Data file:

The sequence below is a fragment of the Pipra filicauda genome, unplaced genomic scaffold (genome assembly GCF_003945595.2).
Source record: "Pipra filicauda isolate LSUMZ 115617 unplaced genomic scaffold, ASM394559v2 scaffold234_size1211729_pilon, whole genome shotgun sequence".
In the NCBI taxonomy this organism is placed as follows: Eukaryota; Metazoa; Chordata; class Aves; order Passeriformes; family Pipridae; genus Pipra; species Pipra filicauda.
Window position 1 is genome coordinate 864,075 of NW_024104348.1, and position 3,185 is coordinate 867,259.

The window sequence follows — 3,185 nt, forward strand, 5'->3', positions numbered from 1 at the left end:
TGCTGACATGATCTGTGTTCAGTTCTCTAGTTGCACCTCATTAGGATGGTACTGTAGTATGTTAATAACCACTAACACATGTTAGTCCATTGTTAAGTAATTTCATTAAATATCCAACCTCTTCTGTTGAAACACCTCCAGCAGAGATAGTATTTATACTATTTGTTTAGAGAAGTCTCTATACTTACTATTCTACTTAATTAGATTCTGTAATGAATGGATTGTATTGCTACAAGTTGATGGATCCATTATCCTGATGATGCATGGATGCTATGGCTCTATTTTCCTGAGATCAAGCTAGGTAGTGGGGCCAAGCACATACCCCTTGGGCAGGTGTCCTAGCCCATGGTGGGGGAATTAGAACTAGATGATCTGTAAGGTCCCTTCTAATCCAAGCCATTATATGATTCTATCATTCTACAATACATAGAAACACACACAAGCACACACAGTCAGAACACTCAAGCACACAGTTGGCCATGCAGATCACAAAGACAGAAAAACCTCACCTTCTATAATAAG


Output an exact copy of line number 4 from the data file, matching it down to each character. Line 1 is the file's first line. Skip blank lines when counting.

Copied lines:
Window position 1 is genome coordinate 864,075 of NW_024104348.1, and position 3,185 is coordinate 867,259.